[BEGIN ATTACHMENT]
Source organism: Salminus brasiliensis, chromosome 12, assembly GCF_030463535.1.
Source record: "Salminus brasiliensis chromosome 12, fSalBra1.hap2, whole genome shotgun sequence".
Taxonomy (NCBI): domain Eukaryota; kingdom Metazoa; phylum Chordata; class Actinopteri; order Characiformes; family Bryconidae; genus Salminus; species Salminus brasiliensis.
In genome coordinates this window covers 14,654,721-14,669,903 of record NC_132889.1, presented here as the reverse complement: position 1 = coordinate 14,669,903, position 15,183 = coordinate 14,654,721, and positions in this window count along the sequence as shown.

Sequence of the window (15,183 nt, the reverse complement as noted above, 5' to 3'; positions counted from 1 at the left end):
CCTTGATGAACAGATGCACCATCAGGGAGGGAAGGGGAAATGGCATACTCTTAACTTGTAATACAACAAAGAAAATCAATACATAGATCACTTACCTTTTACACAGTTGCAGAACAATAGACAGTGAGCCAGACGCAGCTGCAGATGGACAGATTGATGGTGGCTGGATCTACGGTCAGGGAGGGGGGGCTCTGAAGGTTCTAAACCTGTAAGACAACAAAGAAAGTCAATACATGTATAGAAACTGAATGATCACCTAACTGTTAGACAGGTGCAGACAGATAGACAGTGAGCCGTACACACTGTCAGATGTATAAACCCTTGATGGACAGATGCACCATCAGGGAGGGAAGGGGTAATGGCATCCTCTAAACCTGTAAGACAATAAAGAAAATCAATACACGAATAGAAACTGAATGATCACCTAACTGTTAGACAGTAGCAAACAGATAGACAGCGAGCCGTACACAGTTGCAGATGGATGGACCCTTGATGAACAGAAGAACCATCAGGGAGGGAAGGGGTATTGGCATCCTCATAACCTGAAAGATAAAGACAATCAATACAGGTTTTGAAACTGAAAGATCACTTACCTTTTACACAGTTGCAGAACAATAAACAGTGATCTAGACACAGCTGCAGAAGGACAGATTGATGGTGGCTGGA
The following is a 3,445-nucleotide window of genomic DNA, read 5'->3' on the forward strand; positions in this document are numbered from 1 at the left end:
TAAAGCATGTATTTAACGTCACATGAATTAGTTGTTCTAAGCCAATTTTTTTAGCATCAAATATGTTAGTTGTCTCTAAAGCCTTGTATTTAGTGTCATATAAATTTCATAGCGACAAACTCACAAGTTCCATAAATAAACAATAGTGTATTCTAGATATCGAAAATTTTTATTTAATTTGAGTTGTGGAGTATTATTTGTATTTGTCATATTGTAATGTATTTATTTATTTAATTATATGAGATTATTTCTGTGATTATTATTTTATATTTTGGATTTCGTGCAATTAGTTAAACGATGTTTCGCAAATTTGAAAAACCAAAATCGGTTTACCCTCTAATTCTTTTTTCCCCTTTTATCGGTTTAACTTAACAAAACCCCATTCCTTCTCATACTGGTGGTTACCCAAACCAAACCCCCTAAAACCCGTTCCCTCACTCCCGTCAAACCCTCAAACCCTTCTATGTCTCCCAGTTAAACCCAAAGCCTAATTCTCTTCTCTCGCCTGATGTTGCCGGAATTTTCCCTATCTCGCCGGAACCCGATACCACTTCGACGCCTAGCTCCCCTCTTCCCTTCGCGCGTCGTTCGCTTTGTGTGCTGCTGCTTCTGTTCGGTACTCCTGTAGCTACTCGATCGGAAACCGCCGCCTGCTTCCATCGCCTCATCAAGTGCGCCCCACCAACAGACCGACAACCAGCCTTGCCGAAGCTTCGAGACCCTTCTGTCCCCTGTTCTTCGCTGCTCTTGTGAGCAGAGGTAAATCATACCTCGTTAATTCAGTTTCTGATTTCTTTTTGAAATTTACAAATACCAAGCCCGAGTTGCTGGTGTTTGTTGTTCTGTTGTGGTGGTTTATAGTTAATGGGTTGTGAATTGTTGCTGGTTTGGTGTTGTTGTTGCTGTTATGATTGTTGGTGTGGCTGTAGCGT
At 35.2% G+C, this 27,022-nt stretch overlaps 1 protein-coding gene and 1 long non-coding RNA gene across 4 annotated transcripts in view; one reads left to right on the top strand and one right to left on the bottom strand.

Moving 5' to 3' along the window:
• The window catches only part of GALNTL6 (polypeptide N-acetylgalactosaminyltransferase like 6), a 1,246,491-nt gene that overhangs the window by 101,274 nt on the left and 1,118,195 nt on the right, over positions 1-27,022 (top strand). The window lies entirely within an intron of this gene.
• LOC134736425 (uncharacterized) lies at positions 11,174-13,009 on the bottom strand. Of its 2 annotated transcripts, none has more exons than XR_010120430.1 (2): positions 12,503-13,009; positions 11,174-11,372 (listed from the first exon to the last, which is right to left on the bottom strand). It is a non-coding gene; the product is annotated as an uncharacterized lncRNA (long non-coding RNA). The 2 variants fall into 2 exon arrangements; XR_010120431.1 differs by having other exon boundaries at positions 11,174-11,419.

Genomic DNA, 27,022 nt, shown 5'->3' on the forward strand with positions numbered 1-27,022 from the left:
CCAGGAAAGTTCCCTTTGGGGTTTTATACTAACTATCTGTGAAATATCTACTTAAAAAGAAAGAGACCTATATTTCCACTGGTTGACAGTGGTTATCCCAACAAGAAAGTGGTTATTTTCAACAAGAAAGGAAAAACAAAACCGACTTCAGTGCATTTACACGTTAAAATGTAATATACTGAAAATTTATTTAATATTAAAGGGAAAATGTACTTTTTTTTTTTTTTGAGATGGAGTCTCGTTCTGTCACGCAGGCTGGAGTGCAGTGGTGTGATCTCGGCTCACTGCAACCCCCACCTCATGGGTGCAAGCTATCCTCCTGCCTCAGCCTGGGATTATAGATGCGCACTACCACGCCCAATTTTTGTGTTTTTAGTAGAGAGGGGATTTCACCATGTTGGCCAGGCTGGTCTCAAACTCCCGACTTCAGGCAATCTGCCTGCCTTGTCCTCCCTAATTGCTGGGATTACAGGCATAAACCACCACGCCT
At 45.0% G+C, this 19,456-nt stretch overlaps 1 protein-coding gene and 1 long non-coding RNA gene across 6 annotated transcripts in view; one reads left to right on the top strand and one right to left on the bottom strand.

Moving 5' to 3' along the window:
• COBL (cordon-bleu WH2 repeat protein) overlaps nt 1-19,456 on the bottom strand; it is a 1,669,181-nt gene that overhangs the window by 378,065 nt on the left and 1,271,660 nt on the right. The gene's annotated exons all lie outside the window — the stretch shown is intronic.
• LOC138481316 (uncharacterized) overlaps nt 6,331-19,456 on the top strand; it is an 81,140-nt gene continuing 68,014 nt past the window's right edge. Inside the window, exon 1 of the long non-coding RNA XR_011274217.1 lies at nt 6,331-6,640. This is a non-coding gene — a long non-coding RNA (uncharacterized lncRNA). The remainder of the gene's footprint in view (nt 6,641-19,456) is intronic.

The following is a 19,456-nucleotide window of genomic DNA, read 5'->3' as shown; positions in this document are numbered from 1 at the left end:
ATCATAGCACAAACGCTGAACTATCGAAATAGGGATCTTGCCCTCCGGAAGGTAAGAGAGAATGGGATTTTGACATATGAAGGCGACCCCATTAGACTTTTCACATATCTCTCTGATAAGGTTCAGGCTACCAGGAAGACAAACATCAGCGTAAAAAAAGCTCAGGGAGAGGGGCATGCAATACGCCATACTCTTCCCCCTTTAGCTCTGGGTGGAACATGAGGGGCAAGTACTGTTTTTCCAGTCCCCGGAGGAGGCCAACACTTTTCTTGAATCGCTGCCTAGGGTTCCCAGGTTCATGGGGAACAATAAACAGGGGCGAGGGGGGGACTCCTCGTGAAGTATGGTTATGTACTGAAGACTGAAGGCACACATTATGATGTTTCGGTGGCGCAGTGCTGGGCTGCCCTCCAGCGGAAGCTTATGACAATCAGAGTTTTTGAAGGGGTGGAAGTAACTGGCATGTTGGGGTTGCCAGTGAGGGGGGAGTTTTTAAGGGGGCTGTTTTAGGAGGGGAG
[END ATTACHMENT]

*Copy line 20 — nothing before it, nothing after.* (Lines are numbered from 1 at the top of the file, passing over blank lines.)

ATCATAGCACAAACGCTGAACTATCGAAATAGGGATCTTGCCCTCCGGAAGGTAAGAGAGAATGGGATTTTGACATATGAAGGCGACCCCATTAGACTTTTCACATATCTCTCTGATAAGGTTCAGGCTACCAGGAAGACAAACATCAGCGTAAAAAAAGCTCAGGGAGAGGGGCATGCAATACGCCATACTCTTCCCCCTTTAGCTCTGGGTGGAACATGAGGGGCAAGTACTGTTTTTCCAGTCCCCGGAGGAGGCCAACACTTTTCTTGAATCGCTGCCTAGGGTTCCCAGGTTCATGGGGAACAATAAACAGGGGCGAGGGGGGGACTCCTCGTGAAGTATGGTTATGTACTGAAGACTGAAGGCACACATTATGATGTTTCGGTGGCGCAGTGCTGGGCTGCCCTCCAGCGGAAGCTTATGACAATCAGAGTTTTTGAAGGGGTGGAAGTAACTGGCATGTTGGGGTTGCCAGTGAGGGGGGAGTTTTTAAGGGGGCTGTTTTAGGAGGGGAG